5. Two parts are exhibited. I. Ruth’s condition, poor and wretched (Ruth 1, 2). II. Her condition, happier and more joyful (Ruth 3, 4). A Synoptic Table, and the Interpreters of the book, Ancient, Reformed, Lutheran, Roman Catholic, and Hebrew.
The Parts of the Book are able to be established as two, for the twofold state of Naomi and Ruth, wretched or sorrowful, and afterwards happy and more joyful; of which the former lays out the wretched and unhappy state of Ruth (Ruth 1; 2), and the latter, the more joyful (Ruth 3; 4).
I. The wretched and unhappy state of Ruth, Chapters 1, 2. See:
1. The journey of Elimelech and Naomi, together with their sons, with famine pressing, undertaken from Bethlehem of Judah into the land of Moab, where their son, Mahlon, marries Ruth (verses 1-4), who, with her husband deceased, returns with her mother-in-law, Naomi, to Bethlehem (verses 5-22): chapter 1.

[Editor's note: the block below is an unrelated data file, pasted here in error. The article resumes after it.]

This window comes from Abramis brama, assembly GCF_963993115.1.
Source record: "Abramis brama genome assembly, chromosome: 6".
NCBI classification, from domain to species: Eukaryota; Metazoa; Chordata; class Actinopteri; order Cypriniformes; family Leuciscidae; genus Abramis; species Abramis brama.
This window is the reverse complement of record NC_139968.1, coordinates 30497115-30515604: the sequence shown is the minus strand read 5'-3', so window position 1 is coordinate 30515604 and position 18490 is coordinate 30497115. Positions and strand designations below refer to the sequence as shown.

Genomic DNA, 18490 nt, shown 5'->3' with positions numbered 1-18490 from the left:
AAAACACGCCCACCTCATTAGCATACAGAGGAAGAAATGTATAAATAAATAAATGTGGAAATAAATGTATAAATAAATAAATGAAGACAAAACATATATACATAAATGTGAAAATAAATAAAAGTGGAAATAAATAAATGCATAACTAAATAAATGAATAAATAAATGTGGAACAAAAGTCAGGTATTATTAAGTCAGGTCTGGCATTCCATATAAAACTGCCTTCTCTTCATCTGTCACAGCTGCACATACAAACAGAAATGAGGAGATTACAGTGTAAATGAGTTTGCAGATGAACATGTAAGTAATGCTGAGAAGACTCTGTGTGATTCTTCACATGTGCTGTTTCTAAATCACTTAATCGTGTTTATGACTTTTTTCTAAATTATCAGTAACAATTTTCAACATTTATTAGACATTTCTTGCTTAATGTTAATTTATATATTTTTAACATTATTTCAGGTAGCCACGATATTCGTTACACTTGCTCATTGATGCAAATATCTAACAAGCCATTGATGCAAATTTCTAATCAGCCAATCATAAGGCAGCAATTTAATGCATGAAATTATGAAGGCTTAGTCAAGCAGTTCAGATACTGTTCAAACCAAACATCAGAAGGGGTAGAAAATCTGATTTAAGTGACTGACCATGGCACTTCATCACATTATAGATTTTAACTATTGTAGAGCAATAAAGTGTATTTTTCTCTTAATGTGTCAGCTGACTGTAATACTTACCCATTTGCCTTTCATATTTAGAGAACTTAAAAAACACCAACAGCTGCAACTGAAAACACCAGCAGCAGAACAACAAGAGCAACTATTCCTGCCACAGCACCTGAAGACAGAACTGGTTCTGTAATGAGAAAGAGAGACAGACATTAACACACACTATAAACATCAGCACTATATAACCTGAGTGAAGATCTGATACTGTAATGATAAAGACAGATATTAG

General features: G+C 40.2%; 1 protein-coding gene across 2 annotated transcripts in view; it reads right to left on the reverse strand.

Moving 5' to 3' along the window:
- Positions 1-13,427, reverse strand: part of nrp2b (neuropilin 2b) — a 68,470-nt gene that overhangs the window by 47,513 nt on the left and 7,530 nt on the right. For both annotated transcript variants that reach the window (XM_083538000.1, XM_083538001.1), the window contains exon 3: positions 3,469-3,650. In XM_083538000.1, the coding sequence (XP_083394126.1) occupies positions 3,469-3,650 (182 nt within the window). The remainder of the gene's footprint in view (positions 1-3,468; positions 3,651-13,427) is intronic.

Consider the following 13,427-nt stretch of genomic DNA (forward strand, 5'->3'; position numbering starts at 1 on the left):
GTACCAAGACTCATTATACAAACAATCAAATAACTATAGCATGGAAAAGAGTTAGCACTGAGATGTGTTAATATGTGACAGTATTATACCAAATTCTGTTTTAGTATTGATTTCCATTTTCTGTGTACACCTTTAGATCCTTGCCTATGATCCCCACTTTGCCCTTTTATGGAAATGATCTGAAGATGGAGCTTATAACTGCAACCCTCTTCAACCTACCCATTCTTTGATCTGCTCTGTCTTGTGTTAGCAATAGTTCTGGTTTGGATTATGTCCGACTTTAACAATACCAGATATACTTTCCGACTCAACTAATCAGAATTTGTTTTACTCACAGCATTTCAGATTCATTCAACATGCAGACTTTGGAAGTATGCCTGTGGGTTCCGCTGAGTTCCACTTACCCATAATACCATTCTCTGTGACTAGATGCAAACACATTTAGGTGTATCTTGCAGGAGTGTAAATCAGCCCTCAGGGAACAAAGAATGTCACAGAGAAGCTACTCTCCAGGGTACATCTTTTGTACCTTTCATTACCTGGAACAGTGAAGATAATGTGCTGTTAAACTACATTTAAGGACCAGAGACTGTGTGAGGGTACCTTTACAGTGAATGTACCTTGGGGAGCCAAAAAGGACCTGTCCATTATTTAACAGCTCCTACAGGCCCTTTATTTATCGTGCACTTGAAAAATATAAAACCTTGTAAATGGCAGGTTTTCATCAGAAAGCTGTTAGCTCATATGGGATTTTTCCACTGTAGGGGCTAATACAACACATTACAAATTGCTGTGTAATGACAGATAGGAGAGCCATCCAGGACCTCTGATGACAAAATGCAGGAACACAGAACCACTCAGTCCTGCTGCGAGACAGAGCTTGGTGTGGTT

2. The labor of Ruth in gathering ears in the field of Boaz, kinsman of Elimelech (verses 1-7), where she is humanely treated by Boaz (verses 8-18), and is instructed by her mother-in-law to continue gathering ears in the same field (verses 19-23): chapter 2.
II. The state of Ruth transformed into a happier and more joyful one, Chapters 3, 4: See:
1. The occasion of the contracting of Ruth’s marriage with Boaz, namely, the tractability of Ruth, who, as she was instructed by her mother-in-law, returns to the field of Boaz, and, resorting to him lying down at night, modestly reminds him in private concerning the law of the near relations (verses 1-9); with a promise confirmed by him, she returns with joy to her mother-in-law (verses 10-18): chapter 3.
2. The marriage of Boaz with Ruth by the right of near relations, contracted when the one nearer in judgment despised his inheritance (verses 1-12), in which also the birth of Obed, and the genealogy of David, is set forth (verses 13-22): chapter 4.